Overview for The Stepchild: Angaliyat
The Stepchild is a cornerstone of Gujarati literature, the first Dalit novel set in rural Gujarat of the 1930s, which draws attention to its own aesthetics and political ideology. Rich in local idioms and expressions, the novel vividly explores the ethos, fears and aspirations of the Vankar community through the characters of Valji, Methi, Teeharam, and Bhavaankaka. Angaliyat in Gujarati, is a child whose mother leads him by the hand to his stepfather's house. This is metaphorically the social position of the Vankars, a Dalit community. Significant from several points of view, the novel provides a view of 'history from below'. Caught in external and internal forms of subjugation, the community of weavers, the Vankars, is subject to oppression from the more powerful upper castes, the Patels. Through the use of powerful dialogue, the author illustrates the subtlety and complexity of the major Dalit characters, and elevates them. But they are ultimately defeated by the dominant castes in the story. The novel critiques systems of internal colonization that exist within the Hindu caste system, which is far more difficult to fight than the British colonization of the land. Angaliyat represents the recently emerged genre of the Dalit novel. Today, Dalits are both asserting their identity and challenging a society that had earlier excluded them, by writing about their lives themselves. This translation is aimed at students and general readers interested in regional Indian literature and anyone who is trying to understand South Asian society.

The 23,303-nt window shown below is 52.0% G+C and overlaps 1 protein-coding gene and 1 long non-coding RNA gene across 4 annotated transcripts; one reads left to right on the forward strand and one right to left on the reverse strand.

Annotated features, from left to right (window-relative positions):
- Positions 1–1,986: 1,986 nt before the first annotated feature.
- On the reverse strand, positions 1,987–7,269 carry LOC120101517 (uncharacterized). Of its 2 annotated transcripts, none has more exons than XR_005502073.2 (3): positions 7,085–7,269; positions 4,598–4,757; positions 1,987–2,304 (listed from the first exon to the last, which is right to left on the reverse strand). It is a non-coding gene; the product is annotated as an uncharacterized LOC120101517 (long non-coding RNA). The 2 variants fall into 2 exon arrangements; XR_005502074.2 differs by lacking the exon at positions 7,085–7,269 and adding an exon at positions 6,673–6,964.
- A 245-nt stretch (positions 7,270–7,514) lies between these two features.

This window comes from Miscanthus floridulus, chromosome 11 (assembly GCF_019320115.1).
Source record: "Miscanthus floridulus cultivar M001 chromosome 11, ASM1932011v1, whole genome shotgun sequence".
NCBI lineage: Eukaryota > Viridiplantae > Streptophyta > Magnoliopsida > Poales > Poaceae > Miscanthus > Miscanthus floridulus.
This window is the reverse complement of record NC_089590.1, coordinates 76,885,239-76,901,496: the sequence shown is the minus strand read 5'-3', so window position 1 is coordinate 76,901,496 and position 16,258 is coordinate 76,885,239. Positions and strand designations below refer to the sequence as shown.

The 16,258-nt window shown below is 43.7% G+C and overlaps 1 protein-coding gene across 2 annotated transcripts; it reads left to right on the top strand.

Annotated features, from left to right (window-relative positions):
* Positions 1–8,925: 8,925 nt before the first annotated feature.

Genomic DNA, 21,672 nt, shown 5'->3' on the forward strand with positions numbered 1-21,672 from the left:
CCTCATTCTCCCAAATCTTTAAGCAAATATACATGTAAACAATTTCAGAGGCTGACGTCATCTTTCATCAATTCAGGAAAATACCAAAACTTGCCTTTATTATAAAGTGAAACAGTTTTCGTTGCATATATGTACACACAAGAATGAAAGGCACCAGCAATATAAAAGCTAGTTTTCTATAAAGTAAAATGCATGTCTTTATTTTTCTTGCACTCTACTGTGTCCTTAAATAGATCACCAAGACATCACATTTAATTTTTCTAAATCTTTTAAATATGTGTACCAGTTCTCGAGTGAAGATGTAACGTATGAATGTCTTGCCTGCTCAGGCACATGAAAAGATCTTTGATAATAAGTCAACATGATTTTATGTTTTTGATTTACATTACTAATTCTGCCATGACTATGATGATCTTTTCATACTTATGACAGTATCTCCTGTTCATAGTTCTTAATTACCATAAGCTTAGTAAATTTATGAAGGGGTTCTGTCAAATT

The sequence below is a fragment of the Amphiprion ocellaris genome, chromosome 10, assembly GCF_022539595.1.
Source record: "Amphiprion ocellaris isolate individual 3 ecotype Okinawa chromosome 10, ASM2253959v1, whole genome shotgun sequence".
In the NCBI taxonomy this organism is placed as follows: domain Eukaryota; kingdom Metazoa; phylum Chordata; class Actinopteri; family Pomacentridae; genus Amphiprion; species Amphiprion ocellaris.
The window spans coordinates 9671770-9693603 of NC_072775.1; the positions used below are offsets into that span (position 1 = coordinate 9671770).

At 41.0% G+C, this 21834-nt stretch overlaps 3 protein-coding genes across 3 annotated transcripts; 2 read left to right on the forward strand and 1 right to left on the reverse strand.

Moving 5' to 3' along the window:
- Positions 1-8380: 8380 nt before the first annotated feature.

Joseph Macwan (Author)
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